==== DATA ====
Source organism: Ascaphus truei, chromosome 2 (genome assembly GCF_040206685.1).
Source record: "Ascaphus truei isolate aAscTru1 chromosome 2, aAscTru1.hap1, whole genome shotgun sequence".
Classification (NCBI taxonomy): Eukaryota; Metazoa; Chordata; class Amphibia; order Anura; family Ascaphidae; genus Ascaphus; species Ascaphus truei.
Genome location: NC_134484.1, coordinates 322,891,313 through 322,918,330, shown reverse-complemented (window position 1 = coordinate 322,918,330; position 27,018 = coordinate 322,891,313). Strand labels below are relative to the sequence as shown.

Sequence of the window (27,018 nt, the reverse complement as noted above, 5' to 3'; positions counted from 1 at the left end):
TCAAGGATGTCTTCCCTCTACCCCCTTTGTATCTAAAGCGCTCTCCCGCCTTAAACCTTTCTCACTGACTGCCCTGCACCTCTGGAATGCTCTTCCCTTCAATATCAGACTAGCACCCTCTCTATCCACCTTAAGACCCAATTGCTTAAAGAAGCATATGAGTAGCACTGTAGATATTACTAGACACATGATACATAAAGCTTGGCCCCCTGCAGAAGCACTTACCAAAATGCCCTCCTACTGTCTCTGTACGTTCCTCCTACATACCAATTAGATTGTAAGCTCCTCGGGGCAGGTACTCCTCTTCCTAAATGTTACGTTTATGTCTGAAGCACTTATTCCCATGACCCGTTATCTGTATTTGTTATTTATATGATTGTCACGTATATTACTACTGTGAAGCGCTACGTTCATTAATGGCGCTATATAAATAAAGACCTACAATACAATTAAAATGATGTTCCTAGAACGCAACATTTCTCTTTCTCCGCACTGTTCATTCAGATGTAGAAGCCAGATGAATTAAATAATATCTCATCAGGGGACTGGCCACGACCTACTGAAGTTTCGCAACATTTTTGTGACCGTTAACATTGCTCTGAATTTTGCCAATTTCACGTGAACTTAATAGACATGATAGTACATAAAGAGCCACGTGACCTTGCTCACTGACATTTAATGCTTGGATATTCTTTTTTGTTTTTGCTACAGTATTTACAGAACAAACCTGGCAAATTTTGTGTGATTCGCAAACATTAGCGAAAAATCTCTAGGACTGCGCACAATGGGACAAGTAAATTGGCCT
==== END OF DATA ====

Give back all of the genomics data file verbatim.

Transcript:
Source organism: Ascaphus truei, chromosome 2 (genome assembly GCF_040206685.1).
Source record: "Ascaphus truei isolate aAscTru1 chromosome 2, aAscTru1.hap1, whole genome shotgun sequence".
Classification (NCBI taxonomy): Eukaryota; Metazoa; Chordata; class Amphibia; order Anura; family Ascaphidae; genus Ascaphus; species Ascaphus truei.
Genome location: NC_134484.1, coordinates 322,891,313 through 322,918,330, shown reverse-complemented (window position 1 = coordinate 322,918,330; position 27,018 = coordinate 322,891,313). Strand labels below are relative to the sequence as shown.

Sequence of the window (27,018 nt, the reverse complement as noted above, 5' to 3'; positions counted from 1 at the left end):
TCAAGGATGTCTTCCCTCTACCCCCTTTGTATCTAAAGCGCTCTCCCGCCTTAAACCTTTCTCACTGACTGCCCTGCACCTCTGGAATGCTCTTCCCTTCAATATCAGACTAGCACCCTCTCTATCCACCTTAAGACCCAATTGCTTAAAGAAGCATATGAGTAGCACTGTAGATATTACTAGACACATGATACATAAAGCTTGGCCCCCTGCAGAAGCACTTACCAAAATGCCCTCCTACTGTCTCTGTACGTTCCTCCTACATACCAATTAGATTGTAAGCTCCTCGGGGCAGGTACTCCTCTTCCTAAATGTTACGTTTATGTCTGAAGCACTTATTCCCATGACCCGTTATCTGTATTTGTTATTTATATGATTGTCACGTATATTACTACTGTGAAGCGCTACGTTCATTAATGGCGCTATATAAATAAAGACCTACAATACAATTAAAATGATGTTCCTAGAACGCAACATTTCTCTTTCTCCGCACTGTTCATTCAGATGTAGAAGCCAGATGAATTAAATAATATCTCATCAGGGGACTGGCCACGACCTACTGAAGTTTCGCAACATTTTTGTGACCGTTAACATTGCTCTGAATTTTGCCAATTTCACGTGAACTTAATAGACATGATAGTACATAAAGAGCCACGTGACCTTGCTCACTGACATTTAATGCTTGGATATTCTTTTTTGTTTTTGCTACAGTATTTACAGAACAAACCTGGCAAATTTTGTGTGATTCGCAAACATTAGCGAAAAATCTCTAGGACTGCGCACAATGGGACAAGTAAATTGGCCT